The Senate Armed Services Committee is investigating the private security firm Paravant LLC which provides contracted services to the U.S. Army in Afghanistan and Iraq. Paravant is a subsidiary of Xe, formerly known as Blackwater, owned by Erik D. Prince, president of The Prince Group.
Steven McClain and Justin Cannon, two former Paravant security personnel stationed in Afghanistan, were involved in a fatal shooting incident that left one Afghan civilian dead and two others wounded in Kabul on May 5, 2009.
In a letter obtained exclusively by CBS News dated June 18, Senator Carl Levin, Chairman of the Senate Armed Services Committee, demanded Mr. Prince's cooperation in investigating the role of private security contractors and sub-contractors employed by his firm in Afghanistan and Iraq. The Senator has also requested specific documents concerning security contracts and weapons policies and practices as part of their inquiry.
The two contractors involved in the shooting were hired to help the U.S. Army train Afghan troops. The incident occurred in Kabul, Afghanistan as they were driving their interpreters back to a base when a car crashed into them. The vehicle that struck them did not turn away, instead made a u-turn and headed towards them again at which point the men, feeling threatened, opened fire at the approaching vehicle, killing one and wounding two others according to their lawyer Daniel J. Callahan.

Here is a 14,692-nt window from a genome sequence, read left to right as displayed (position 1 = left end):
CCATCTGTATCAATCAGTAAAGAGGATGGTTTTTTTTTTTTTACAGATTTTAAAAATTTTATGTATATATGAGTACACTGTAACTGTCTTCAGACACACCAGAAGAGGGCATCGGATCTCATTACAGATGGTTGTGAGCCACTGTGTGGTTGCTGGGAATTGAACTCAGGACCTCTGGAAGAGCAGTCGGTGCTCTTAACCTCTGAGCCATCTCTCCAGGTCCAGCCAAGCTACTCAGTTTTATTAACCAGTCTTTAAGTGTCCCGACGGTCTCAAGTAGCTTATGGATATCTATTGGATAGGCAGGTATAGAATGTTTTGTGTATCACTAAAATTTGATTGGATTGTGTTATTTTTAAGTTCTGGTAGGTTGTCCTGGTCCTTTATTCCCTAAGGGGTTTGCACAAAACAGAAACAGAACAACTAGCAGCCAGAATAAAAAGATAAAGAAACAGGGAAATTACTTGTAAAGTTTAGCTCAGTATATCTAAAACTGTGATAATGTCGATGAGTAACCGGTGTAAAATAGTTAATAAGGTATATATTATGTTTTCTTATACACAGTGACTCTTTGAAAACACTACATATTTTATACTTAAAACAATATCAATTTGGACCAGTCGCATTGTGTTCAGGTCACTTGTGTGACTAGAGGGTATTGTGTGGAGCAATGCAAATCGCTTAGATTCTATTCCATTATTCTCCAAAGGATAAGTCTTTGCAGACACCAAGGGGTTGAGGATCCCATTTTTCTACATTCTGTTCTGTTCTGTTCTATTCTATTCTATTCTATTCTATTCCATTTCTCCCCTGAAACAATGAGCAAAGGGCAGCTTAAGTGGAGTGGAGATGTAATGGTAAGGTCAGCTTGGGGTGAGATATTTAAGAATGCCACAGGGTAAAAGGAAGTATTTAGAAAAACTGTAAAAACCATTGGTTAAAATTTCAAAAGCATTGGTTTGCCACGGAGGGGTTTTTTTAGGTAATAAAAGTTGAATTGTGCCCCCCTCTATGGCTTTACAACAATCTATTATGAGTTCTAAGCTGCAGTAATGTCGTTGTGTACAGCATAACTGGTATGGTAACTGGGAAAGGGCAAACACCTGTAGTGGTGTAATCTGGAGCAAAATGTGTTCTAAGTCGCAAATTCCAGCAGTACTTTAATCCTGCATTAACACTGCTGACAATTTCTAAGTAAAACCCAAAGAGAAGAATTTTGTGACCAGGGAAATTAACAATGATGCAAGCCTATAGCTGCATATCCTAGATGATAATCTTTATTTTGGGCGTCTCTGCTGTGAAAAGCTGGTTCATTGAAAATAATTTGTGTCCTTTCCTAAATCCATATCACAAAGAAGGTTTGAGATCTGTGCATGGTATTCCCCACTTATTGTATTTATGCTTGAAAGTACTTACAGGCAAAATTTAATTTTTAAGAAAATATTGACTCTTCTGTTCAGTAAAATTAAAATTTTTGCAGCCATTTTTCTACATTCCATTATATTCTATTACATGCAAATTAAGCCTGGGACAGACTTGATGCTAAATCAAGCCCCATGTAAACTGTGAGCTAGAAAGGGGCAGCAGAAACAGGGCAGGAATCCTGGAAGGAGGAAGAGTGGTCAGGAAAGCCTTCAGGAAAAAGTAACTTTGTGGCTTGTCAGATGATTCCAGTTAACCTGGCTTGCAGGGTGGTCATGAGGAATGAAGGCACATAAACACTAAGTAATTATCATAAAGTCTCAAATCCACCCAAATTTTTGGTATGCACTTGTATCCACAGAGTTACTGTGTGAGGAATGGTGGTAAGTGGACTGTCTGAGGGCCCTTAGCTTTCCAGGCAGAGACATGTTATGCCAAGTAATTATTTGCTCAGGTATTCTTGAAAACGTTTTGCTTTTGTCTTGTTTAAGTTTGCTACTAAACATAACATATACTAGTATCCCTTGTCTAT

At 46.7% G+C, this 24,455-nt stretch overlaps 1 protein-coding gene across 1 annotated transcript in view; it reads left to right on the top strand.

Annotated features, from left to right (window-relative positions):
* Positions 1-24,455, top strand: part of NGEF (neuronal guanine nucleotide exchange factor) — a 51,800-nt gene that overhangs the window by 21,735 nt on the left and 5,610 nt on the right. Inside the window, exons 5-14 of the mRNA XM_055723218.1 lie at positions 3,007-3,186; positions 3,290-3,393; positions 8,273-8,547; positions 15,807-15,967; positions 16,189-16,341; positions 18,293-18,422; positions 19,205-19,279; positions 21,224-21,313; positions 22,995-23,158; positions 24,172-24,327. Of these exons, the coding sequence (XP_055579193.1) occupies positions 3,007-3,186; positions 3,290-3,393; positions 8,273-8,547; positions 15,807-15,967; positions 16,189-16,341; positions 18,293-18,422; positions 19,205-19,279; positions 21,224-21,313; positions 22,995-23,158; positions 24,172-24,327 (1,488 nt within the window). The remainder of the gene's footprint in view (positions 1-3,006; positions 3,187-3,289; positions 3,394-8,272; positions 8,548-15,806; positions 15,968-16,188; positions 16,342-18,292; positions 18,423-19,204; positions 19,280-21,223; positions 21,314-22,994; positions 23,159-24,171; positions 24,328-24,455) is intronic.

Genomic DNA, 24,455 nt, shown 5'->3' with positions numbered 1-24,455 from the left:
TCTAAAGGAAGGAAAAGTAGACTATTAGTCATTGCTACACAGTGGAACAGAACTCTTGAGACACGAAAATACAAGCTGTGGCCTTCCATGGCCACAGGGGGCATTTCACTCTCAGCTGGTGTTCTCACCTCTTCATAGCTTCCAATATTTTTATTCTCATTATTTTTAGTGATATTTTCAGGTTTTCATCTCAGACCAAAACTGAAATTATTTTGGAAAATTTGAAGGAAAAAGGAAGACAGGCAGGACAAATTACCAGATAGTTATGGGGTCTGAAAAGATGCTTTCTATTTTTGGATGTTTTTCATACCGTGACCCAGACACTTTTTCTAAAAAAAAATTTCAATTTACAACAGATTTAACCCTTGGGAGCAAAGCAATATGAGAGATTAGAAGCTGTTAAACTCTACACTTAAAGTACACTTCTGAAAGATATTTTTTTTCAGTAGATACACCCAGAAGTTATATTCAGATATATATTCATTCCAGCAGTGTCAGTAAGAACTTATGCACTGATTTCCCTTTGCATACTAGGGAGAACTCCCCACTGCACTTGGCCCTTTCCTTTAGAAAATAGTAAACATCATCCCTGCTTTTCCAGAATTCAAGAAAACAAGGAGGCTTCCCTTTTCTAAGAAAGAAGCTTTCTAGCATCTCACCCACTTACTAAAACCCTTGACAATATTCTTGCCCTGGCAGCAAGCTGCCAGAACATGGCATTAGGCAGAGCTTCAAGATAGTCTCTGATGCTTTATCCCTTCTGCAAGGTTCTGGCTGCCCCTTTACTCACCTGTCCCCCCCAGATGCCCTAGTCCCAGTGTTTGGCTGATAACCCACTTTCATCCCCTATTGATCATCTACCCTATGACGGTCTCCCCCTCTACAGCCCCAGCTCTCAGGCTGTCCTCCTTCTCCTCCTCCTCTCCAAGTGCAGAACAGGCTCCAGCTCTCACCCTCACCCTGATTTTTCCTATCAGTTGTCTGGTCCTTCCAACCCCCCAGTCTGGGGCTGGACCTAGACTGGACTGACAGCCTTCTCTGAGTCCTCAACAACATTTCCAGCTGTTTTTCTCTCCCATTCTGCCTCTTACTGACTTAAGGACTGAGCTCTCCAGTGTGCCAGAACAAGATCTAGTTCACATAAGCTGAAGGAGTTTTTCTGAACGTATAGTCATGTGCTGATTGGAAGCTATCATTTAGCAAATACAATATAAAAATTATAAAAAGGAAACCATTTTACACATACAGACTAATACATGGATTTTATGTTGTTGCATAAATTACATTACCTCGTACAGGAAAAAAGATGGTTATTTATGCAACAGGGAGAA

The committee is conducting a broad investigation into private security contractors whilst specifically investigating the actions of Paravant and the May 5th incident. The committee will also be probing disciplinary action taken by Paravant for noncompliance with corporate policies.
Senator Levin's committee is demanding the release of documents regarding the company's screening and hiring process, rules allowing contract personnel to carry and transport weapons and ammunition, as well as their use of deadly force.
McClain and Cannon, the two former Paravant employees, said through their attorney Callahan that the company supplied them with AK-47s instructing them to carry them at all times even though the permit allowing these men to operate in Afghanistan prohibited the possession of arms.
The men further state that their questions about the use of weapons were ignored and told it was "above their pay grade" to be asking such questions. The incident remains under investigation by the US Army's Criminal Investigation Command.
Callahan told CBS News that Paravant has "intended to make scapegoats out of his clients" by alleging that they were intoxicated during this incident, and that Paravant had not supplied them with weapons for the duration of their operations in Afghanistan. His clients were not off duty or acting out on their own as they were transporting their interpreters, said Callahan.
Last year, a federal grand jury indicted five Blackwater security guards for the shooting death of 17 Iraqi civilians in 2007. The Prince Group that owns the company Blackwater. subsequently lost their contract in Iraq and re-named their company Xe which currently operates in Afghanistan.
The Senate Armed Services Committee would not comment on the pending investigation.